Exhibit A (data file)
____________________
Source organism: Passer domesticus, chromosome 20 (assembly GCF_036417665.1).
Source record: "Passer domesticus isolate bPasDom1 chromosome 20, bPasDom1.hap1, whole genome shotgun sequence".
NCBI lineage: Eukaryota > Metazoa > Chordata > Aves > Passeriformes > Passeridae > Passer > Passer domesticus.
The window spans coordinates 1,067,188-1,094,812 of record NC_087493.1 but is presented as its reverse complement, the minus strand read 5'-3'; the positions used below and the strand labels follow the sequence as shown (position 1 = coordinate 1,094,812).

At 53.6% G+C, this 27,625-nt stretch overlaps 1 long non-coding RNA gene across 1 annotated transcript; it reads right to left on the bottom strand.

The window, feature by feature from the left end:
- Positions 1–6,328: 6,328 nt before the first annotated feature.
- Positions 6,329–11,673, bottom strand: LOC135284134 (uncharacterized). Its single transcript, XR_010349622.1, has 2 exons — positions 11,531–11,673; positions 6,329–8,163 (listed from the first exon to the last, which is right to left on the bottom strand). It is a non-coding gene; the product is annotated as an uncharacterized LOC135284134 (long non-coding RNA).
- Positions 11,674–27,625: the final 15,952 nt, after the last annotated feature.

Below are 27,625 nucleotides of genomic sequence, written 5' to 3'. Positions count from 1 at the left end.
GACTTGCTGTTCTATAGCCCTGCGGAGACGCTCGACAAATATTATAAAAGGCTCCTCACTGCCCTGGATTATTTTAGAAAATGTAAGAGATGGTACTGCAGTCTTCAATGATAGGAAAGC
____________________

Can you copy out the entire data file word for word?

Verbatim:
Source organism: Passer domesticus, chromosome 20 (assembly GCF_036417665.1).
Source record: "Passer domesticus isolate bPasDom1 chromosome 20, bPasDom1.hap1, whole genome shotgun sequence".
NCBI lineage: Eukaryota > Metazoa > Chordata > Aves > Passeriformes > Passeridae > Passer > Passer domesticus.
The window spans coordinates 1,067,188-1,094,812 of record NC_087493.1 but is presented as its reverse complement, the minus strand read 5'-3'; the positions used below and the strand labels follow the sequence as shown (position 1 = coordinate 1,094,812).

At 53.6% G+C, this 27,625-nt stretch overlaps 1 long non-coding RNA gene across 1 annotated transcript; it reads right to left on the bottom strand.

The window, feature by feature from the left end:
- Positions 1–6,328: 6,328 nt before the first annotated feature.
- Positions 6,329–11,673, bottom strand: LOC135284134 (uncharacterized). Its single transcript, XR_010349622.1, has 2 exons — positions 11,531–11,673; positions 6,329–8,163 (listed from the first exon to the last, which is right to left on the bottom strand). It is a non-coding gene; the product is annotated as an uncharacterized LOC135284134 (long non-coding RNA).
- Positions 11,674–27,625: the final 15,952 nt, after the last annotated feature.

Below are 27,625 nucleotides of genomic sequence, written 5' to 3'. Positions count from 1 at the left end.
GACTTGCTGTTCTATAGCCCTGCGGAGACGCTCGACAAATATTATAAAAGGCTCCTCACTGCCCTGGATTATTTTAGAAAATGTAAGAGATGGTACTGCAGTCTTCAATGATAGGAAAGC